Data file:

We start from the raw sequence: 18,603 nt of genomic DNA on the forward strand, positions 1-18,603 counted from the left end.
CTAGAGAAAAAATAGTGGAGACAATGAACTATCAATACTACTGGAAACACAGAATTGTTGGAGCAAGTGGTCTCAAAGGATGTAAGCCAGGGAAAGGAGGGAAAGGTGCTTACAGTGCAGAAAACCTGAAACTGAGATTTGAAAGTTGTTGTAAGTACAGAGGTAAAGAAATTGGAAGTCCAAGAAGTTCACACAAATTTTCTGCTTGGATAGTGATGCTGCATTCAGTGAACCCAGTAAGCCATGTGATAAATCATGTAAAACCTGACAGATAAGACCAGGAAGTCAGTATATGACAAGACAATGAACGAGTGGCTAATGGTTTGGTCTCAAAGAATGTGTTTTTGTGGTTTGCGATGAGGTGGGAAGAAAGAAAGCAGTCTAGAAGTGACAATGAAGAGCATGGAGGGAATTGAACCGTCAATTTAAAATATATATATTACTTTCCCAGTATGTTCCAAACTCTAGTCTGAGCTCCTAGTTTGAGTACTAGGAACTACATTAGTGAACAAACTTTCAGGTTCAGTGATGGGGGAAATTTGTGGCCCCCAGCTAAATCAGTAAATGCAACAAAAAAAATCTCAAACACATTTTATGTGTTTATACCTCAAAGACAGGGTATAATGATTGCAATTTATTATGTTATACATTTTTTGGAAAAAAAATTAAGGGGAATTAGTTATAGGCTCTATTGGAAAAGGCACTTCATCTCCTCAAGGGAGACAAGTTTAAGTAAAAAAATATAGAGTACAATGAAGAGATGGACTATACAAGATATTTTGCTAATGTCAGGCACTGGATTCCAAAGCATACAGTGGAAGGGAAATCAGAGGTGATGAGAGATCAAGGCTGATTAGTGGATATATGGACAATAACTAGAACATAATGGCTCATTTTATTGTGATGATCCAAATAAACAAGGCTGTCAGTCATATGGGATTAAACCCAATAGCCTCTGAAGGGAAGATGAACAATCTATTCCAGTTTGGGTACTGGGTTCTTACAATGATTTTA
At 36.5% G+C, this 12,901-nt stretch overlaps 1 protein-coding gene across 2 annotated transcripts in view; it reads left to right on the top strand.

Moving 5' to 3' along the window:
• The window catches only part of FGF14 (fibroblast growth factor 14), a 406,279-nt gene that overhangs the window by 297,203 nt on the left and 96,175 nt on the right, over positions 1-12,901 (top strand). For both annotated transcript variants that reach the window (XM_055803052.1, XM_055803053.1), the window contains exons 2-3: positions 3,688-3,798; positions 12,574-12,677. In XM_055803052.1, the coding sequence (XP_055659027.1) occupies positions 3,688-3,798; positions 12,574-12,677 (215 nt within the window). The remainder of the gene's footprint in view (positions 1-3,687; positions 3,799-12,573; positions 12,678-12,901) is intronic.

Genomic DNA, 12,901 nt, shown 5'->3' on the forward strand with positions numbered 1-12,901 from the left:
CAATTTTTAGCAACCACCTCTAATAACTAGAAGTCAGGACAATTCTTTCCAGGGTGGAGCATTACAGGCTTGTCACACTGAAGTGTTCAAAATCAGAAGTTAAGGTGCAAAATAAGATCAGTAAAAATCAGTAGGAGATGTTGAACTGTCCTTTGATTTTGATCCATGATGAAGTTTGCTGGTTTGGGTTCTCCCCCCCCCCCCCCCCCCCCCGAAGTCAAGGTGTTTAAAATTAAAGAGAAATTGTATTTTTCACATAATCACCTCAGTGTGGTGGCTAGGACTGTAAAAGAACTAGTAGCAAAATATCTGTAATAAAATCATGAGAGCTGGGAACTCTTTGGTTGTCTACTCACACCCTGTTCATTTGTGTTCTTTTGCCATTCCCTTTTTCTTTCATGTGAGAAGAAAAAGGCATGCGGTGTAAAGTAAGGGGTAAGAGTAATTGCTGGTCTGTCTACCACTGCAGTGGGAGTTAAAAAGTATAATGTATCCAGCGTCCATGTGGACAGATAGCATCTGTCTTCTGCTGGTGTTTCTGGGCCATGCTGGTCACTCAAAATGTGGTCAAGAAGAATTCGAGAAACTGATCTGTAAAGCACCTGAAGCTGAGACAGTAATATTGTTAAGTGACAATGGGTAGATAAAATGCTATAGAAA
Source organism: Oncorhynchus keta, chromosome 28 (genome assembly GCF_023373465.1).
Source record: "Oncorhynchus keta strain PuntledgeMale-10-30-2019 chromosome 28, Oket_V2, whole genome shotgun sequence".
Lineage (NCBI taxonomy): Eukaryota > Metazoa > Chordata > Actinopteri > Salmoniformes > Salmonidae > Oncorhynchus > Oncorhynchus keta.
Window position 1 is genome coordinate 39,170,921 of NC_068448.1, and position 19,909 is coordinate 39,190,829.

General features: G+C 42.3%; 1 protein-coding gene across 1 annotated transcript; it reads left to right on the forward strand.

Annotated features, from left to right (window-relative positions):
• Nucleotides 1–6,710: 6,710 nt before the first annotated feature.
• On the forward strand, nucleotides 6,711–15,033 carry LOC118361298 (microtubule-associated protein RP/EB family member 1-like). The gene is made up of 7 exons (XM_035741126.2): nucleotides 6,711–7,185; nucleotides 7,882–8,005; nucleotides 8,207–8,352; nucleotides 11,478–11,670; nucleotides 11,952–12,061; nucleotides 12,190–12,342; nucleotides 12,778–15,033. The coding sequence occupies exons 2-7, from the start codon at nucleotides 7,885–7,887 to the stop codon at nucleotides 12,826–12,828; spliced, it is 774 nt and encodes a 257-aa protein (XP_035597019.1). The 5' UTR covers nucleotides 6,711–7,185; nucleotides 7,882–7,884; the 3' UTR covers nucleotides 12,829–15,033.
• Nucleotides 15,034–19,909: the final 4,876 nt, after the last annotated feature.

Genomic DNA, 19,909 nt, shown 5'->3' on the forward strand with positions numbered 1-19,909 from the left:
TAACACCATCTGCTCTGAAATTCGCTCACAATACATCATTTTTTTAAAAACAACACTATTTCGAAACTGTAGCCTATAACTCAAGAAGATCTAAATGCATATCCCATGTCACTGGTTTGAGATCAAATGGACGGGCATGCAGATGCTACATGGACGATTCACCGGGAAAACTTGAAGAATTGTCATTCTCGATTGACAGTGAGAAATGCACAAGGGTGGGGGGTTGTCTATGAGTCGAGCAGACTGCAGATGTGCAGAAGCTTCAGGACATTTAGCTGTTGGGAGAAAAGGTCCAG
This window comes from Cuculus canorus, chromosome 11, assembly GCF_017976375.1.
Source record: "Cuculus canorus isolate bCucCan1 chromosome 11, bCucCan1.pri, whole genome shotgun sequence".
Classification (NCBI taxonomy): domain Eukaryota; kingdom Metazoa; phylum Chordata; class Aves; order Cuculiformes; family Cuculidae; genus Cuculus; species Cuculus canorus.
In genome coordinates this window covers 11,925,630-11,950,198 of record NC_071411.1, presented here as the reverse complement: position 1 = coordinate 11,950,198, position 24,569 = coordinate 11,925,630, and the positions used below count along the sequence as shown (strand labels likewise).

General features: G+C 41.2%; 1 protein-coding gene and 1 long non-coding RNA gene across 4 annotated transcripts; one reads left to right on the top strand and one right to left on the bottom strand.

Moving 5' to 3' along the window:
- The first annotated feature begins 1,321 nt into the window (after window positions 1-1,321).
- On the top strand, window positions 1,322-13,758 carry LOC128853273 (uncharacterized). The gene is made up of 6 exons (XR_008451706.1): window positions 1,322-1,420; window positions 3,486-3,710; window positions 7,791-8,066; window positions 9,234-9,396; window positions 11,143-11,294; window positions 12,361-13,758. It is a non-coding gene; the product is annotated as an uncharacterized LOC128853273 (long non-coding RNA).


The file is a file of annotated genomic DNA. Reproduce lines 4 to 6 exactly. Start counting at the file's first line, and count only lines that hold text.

Moving 5' to 3' along the window:
• The window catches only part of FGF14 (fibroblast growth factor 14), a 406,279-nt gene that overhangs the window by 297,203 nt on the left and 96,175 nt on the right, over positions 1-12,901 (top strand). For both annotated transcript variants that reach the window (XM_055803052.1, XM_055803053.1), the window contains exons 2-3: positions 3,688-3,798; positions 12,574-12,677. In XM_055803052.1, the coding sequence (XP_055659027.1) occupies positions 3,688-3,798; positions 12,574-12,677 (215 nt within the window). The remainder of the gene's footprint in view (positions 1-3,687; positions 3,799-12,573; positions 12,678-12,901) is intronic.

Genomic DNA, 12,901 nt, shown 5'->3' on the forward strand with positions numbered 1-12,901 from the left: